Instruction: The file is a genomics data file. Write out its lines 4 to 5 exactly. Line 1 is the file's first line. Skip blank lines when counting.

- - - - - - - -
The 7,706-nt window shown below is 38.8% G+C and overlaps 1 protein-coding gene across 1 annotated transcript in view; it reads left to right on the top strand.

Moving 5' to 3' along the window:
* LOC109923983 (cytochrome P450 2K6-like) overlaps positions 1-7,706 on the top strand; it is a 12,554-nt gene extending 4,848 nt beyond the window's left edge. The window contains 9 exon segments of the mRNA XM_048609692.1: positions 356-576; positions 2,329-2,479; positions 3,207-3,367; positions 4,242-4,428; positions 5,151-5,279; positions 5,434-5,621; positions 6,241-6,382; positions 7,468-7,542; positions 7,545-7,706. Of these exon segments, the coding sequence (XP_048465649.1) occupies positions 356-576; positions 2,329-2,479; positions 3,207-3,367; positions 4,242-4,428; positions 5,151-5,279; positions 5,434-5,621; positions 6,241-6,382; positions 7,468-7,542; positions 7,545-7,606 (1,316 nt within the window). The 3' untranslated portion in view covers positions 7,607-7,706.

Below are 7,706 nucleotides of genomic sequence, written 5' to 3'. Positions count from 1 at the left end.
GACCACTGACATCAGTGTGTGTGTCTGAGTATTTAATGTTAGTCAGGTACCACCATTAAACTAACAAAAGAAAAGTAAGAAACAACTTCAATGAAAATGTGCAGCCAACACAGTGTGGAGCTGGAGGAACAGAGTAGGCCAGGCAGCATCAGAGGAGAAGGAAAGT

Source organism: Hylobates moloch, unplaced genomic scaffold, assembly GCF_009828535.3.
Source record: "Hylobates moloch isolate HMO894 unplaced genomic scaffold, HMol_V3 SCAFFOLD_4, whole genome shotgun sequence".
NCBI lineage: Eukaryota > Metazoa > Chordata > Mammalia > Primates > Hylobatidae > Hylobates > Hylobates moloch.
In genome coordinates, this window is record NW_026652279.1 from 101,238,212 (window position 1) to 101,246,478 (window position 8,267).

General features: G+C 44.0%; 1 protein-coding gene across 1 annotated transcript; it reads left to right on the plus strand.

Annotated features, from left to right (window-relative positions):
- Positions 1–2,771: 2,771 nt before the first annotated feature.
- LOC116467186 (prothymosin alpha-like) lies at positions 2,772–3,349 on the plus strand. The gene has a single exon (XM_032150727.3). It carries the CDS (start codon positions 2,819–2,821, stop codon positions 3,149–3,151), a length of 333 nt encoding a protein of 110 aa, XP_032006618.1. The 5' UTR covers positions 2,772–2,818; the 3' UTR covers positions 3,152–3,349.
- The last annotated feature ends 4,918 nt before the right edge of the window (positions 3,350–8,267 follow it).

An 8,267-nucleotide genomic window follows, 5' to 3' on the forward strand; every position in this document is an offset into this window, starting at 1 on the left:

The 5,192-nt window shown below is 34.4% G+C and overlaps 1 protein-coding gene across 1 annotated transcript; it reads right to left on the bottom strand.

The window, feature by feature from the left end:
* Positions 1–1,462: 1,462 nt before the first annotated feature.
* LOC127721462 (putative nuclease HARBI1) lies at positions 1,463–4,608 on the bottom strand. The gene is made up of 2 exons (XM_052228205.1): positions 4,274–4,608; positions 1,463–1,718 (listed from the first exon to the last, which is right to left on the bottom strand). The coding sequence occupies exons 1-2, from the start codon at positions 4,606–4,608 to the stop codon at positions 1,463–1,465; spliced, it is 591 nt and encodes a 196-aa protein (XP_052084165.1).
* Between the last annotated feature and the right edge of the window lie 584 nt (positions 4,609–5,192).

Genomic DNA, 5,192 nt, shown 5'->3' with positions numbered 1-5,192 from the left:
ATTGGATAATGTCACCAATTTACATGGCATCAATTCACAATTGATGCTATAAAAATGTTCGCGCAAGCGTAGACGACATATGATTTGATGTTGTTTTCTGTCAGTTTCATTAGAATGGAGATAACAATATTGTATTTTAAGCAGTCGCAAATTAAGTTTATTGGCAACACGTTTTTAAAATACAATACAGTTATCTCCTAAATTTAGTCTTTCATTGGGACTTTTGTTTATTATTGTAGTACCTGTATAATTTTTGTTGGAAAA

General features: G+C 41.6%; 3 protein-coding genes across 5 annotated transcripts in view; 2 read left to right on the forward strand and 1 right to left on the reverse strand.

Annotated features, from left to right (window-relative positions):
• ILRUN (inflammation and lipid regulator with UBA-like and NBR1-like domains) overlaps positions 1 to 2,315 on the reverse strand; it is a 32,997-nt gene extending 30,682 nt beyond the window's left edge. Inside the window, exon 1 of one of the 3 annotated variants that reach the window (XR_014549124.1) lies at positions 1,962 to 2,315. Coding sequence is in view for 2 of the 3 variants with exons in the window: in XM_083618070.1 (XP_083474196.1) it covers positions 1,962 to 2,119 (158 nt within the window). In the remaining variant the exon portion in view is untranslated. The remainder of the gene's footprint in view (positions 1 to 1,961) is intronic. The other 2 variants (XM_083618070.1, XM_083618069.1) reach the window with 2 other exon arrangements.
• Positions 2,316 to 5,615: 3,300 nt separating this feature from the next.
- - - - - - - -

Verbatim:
Below are 7,706 nucleotides of genomic sequence, written 5' to 3'. Positions count from 1 at the left end.
GACCACTGACATCAGTGTGTGTGTCTGAGTATTTAATGTTAGTCAGGTACCACCATTAAACTAACAAAAGAAAAGTAAGAAACAACTTCAATGAAAATGTGCAGCCAACACAGTGTGGAGCTGGAGGAACAGAGTAGGCCAGGCAGCATCAGAGGAGAAGGAAAGT